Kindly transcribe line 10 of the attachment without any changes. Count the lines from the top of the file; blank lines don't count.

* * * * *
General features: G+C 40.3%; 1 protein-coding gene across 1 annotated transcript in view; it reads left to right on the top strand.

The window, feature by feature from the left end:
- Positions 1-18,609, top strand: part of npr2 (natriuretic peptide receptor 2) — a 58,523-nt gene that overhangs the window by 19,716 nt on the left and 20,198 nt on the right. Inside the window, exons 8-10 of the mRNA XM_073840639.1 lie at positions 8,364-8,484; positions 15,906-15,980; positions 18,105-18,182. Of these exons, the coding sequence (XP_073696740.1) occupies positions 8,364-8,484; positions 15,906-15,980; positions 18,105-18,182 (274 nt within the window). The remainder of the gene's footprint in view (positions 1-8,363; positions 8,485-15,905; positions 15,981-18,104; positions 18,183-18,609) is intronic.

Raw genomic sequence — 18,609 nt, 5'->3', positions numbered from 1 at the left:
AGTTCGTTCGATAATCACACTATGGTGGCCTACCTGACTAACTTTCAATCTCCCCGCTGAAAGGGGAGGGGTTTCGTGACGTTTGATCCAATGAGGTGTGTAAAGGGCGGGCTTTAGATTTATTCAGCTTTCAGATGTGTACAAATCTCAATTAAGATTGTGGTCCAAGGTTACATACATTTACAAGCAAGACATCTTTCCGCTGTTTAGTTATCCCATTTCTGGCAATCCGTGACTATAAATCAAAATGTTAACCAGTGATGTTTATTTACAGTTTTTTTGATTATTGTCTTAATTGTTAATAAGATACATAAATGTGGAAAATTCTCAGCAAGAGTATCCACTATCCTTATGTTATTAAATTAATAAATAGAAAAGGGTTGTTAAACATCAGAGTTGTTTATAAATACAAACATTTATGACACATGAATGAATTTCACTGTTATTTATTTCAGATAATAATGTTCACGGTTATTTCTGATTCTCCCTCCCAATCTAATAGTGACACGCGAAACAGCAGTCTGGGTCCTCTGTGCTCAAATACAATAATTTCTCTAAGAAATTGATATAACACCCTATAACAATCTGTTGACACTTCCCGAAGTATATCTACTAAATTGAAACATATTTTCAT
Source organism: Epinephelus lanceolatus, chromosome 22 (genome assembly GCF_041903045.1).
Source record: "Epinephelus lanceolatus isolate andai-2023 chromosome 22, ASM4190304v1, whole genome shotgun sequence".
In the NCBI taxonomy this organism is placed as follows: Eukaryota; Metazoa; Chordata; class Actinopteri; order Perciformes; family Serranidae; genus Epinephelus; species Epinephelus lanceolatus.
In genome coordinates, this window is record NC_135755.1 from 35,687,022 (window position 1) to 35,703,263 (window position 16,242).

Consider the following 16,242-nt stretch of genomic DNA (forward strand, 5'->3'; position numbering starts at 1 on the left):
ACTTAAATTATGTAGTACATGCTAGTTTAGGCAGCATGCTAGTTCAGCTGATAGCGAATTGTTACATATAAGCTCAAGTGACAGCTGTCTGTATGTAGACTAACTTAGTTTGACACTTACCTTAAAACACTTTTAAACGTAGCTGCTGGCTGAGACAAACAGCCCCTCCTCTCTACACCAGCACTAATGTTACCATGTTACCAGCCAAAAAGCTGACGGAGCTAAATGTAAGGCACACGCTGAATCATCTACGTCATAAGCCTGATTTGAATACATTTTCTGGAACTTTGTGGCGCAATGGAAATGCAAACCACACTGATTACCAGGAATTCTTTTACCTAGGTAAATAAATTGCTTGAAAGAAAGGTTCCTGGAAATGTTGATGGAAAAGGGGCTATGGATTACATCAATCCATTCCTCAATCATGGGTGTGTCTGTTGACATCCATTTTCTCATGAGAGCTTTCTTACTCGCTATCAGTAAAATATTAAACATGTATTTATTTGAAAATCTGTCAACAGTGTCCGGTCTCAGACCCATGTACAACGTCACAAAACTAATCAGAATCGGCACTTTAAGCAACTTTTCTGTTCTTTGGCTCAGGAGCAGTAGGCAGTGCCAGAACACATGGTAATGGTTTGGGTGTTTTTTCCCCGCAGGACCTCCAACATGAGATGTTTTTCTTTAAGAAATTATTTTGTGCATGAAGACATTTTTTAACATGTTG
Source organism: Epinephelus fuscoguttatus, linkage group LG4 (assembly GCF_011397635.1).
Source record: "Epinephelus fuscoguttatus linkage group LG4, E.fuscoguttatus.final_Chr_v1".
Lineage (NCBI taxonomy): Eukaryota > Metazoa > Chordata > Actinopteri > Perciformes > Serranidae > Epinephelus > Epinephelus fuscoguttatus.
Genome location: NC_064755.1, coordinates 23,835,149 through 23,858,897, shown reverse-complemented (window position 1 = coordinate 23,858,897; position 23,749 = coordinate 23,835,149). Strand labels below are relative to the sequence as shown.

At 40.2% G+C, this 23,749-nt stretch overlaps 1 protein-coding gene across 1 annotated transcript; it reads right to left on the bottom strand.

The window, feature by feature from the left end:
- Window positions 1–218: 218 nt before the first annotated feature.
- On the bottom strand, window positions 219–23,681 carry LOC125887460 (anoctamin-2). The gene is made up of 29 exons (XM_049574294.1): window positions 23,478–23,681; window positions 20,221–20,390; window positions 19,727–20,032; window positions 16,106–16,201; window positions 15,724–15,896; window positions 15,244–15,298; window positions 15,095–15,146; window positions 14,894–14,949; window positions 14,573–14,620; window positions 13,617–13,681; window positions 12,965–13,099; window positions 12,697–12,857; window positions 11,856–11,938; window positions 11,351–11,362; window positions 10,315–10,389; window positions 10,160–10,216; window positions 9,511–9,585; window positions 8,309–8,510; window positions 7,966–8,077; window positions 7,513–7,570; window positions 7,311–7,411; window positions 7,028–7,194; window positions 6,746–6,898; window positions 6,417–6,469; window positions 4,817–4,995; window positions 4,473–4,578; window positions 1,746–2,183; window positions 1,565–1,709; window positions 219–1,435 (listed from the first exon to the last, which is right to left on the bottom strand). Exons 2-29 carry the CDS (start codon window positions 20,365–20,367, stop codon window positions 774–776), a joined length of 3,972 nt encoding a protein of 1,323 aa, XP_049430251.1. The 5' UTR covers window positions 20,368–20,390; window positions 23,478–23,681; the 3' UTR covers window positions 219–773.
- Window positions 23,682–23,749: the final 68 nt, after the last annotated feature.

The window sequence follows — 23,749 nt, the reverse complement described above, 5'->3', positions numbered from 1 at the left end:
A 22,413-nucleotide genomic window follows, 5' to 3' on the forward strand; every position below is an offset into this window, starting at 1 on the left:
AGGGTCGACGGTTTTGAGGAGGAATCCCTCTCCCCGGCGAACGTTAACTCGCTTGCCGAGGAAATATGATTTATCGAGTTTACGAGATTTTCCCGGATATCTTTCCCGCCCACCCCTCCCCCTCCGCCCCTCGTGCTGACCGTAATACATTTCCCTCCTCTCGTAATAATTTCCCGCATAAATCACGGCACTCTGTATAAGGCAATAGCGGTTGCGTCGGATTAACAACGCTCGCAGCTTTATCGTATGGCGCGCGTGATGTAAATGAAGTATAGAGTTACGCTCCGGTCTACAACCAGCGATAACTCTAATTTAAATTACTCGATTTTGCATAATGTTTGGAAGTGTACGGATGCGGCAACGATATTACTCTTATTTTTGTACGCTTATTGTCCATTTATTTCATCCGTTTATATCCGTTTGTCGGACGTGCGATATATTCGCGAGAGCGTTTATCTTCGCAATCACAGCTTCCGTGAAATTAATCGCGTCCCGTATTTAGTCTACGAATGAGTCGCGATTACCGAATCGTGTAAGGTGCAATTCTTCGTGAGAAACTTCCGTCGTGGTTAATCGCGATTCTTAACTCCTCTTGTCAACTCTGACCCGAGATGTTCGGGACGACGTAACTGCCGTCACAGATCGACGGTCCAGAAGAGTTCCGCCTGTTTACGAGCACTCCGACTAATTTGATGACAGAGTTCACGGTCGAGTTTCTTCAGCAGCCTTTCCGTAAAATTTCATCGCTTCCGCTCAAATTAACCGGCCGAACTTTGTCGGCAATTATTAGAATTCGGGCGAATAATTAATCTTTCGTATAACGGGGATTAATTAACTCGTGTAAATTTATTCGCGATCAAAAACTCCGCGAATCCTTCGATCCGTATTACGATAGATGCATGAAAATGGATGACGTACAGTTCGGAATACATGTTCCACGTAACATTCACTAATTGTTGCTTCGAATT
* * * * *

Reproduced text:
Consider the following 16,242-nt stretch of genomic DNA (forward strand, 5'->3'; position numbering starts at 1 on the left):